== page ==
Eight factors drove Bahrainis to rise up against Al Khalifa monarchy

Alwaght- The wave of popular uprisings in West Asia has engulfed many countries of the region including Bahrain. Though a majority of Bahraini population is Shiite Muslims, they are traditionally ruled by a Sunni minority. In the first look, the issue of differences between Shiite and Sunni Muslims is the major reason of Bahrain’s domestic crisis. But to understand the main roots of the prevailing Bahraini crisis and the Bahraini people’s protests, the following factors could be taken into account:

Political localization

In fact, an array of factors has contributed to the emergence of such situation in Bahrain. To be short, the oppression and discrimination are the major factors fueling the popular protests in Bahrain. While a majority of the Bahraini people is Shiite, most of the vital occupations are seized by the Sunnis or non-nationals. The non-national people’s number has gone so high that they would present risks even for the regime.

But the government does not feel the threat, and pays no attention to it, and it continues citizenship granting policy just to stand up against the Shiite population and increase the Sunni population in Bahrain. It is necessary to speak about the role played by the social networks as well as the other websites in the Arab world. The conditions were transformed wonderfully in the Arab world, in which the young people account for %60 of the population. With the growth of the public media, new communication devices and the launching of the news channels like Aljazeera, as well as resorting to the social networking websites, the Arab world’s youths have decided to set themselves free from the dictatorships’ restrictions and the Arab patriarchy.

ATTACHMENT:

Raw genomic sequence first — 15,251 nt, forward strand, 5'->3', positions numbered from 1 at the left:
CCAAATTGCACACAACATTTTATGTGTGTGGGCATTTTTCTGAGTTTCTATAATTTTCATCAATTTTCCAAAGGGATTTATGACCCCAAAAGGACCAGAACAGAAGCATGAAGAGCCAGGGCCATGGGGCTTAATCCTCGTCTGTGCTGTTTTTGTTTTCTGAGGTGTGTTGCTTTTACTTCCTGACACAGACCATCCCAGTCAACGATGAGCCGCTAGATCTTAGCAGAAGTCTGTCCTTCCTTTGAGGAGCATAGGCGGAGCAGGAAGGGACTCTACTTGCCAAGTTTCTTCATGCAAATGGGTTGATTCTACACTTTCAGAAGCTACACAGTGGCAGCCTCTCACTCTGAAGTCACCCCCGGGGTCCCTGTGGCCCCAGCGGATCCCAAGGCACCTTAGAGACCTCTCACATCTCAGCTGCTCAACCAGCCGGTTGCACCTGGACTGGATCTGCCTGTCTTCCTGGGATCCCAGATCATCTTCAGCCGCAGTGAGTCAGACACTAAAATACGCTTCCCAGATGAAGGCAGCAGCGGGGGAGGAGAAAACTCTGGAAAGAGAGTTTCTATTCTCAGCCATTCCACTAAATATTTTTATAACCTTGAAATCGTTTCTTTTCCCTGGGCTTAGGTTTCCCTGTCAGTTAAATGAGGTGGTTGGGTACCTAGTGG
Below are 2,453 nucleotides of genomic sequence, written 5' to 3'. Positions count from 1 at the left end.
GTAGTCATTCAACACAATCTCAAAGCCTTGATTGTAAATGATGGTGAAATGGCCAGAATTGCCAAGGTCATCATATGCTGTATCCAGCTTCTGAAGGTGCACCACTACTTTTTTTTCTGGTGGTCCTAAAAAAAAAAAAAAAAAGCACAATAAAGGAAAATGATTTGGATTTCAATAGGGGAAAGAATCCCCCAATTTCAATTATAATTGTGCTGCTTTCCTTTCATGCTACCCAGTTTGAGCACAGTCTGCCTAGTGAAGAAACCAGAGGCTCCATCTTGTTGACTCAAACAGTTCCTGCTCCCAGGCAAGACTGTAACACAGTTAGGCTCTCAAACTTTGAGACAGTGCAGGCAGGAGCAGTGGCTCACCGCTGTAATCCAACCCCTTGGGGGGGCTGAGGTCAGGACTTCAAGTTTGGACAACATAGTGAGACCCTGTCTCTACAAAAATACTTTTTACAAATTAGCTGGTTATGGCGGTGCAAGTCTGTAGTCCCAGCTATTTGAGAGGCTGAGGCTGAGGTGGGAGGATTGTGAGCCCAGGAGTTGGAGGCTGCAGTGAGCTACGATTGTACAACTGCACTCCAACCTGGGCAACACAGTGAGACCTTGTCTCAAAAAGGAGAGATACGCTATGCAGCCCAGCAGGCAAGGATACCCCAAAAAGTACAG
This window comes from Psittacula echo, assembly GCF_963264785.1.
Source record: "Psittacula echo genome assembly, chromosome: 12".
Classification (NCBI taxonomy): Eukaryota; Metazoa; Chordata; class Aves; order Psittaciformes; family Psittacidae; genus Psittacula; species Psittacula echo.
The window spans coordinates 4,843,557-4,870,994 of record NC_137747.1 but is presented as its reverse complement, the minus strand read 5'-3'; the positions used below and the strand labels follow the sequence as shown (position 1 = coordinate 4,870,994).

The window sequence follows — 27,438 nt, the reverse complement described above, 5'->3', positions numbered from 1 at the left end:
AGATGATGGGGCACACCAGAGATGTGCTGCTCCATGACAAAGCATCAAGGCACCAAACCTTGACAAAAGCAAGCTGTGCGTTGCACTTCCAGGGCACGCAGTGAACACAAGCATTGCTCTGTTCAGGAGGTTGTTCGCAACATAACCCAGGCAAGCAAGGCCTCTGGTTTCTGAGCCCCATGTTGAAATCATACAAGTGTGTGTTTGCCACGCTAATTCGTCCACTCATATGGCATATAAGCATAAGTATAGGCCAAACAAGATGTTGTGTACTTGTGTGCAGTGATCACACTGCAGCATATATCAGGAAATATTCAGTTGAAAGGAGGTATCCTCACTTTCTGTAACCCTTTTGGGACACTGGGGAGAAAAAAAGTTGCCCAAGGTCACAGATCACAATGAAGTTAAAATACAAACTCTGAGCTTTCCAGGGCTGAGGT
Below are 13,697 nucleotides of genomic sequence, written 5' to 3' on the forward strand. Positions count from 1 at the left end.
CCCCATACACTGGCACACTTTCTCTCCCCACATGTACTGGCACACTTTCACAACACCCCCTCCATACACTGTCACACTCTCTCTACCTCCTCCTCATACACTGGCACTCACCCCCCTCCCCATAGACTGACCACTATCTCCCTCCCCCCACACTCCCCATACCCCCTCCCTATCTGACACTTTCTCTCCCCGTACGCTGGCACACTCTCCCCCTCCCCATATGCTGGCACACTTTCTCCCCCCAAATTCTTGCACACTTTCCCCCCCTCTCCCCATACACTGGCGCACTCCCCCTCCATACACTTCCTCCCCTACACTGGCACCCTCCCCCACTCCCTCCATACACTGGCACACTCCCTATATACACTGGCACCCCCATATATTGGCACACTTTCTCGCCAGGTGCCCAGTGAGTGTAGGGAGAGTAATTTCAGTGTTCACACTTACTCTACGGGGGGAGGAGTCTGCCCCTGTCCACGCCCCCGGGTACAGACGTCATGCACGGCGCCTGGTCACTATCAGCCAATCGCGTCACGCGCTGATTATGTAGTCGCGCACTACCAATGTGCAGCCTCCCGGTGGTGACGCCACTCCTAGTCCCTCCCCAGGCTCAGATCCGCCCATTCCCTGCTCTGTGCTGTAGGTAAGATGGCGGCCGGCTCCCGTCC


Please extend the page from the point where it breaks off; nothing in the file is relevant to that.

Political system

Sheikh Hamad bin Isa Al Khalifa, the Bahraini King, in 2002 has converted Bahrain’s political system from a heredity emirate to a monarchy. Weak political structure and monopoly power and political repression in the country also increased the range of grievances. For example, in the parliamentary elections the regime has accused 23 of the opposition leaders as well as hundreds of the political activists of such actions as terrorism and attempting to overthrow Al Khalifa regime.

Discrimination and political illegitimacy

The Al Khalifa regime’s political legitimacy is doubted by many of Bahraini people. The Al Khalifa dynasty is not originally Bahraini. They are an emigrant Sunni minority who came from Kuwait, entered Bahrain at the time of rule of Sheikh Nasrallah Khan as a result of a religious dispute with Bani Kaab tribe.

Many of the country’s political and financial occupations have been under the ruling family’s control as a result of domination over the country by Al Khalifa family. The ruling family is granted special privileges which include lifetime monthly pays for all of the royal family members and public service charges and tax exemption. Additionally, being autocratic, the political system in Bahrain has a tribal and authoritarian nature. The country’s leaders have powers which go beyond the law, and they are not obliged to be responsible to people or members of parliament due to their authorities and powers.

The economy element